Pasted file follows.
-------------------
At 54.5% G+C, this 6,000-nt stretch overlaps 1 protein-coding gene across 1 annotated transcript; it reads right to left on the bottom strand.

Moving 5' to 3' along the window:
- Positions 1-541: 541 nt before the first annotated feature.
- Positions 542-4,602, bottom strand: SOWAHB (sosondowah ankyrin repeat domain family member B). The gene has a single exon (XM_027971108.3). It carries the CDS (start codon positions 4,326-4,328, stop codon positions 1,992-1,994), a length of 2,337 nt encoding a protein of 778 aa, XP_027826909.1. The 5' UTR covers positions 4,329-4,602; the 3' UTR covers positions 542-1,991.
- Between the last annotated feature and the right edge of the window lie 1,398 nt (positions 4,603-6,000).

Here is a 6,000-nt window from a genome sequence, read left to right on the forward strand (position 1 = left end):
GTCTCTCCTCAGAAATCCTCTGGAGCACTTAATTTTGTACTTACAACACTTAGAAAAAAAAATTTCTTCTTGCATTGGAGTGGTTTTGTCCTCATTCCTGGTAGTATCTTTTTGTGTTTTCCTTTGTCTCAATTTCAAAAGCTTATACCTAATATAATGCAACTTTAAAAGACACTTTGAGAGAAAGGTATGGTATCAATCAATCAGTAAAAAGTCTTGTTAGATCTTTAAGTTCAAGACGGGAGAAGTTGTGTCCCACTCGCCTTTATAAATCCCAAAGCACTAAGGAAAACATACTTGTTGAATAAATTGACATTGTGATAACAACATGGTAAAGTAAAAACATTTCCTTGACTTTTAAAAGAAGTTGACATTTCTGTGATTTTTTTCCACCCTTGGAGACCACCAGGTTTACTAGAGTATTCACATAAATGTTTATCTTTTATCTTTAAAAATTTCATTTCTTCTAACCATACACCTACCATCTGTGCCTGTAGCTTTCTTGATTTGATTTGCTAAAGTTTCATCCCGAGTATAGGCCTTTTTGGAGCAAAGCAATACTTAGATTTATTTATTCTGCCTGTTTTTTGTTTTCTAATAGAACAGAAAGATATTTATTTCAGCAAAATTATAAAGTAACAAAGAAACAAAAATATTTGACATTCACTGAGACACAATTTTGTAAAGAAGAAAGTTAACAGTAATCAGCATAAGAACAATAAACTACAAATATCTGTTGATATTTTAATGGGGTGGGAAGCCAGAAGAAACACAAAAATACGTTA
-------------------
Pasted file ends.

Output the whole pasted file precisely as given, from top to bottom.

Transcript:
At 54.5% G+C, this 6,000-nt stretch overlaps 1 protein-coding gene across 1 annotated transcript; it reads right to left on the bottom strand.

Moving 5' to 3' along the window:
- Positions 1-541: 541 nt before the first annotated feature.
- Positions 542-4,602, bottom strand: SOWAHB (sosondowah ankyrin repeat domain family member B). The gene has a single exon (XM_027971108.3). It carries the CDS (start codon positions 4,326-4,328, stop codon positions 1,992-1,994), a length of 2,337 nt encoding a protein of 778 aa, XP_027826909.1. The 5' UTR covers positions 4,329-4,602; the 3' UTR covers positions 542-1,991.
- Between the last annotated feature and the right edge of the window lie 1,398 nt (positions 4,603-6,000).

Here is a 6,000-nt window from a genome sequence, read left to right on the forward strand (position 1 = left end):
GTCTCTCCTCAGAAATCCTCTGGAGCACTTAATTTTGTACTTACAACACTTAGAAAAAAAAATTTCTTCTTGCATTGGAGTGGTTTTGTCCTCATTCCTGGTAGTATCTTTTTGTGTTTTCCTTTGTCTCAATTTCAAAAGCTTATACCTAATATAATGCAACTTTAAAAGACACTTTGAGAGAAAGGTATGGTATCAATCAATCAGTAAAAAGTCTTGTTAGATCTTTAAGTTCAAGACGGGAGAAGTTGTGTCCCACTCGCCTTTATAAATCCCAAAGCACTAAGGAAAACATACTTGTTGAATAAATTGACATTGTGATAACAACATGGTAAAGTAAAAACATTTCCTTGACTTTTAAAAGAAGTTGACATTTCTGTGATTTTTTTCCACCCTTGGAGACCACCAGGTTTACTAGAGTATTCACATAAATGTTTATCTTTTATCTTTAAAAATTTCATTTCTTCTAACCATACACCTACCATCTGTGCCTGTAGCTTTCTTGATTTGATTTGCTAAAGTTTCATCCCGAGTATAGGCCTTTTTGGAGCAAAGCAATACTTAGATTTATTTATTCTGCCTGTTTTTTGTTTTCTAATAGAACAGAAAGATATTTATTTCAGCAAAATTATAAAGTAACAAAGAAACAAAAATATTTGACATTCACTGAGACACAATTTTGTAAAGAAGAAAGTTAACAGTAATCAGCATAAGAACAATAAACTACAAATATCTGTTGATATTTTAATGGGGTGGGAAGCCAGAAGAAACACAAAAATACGTTA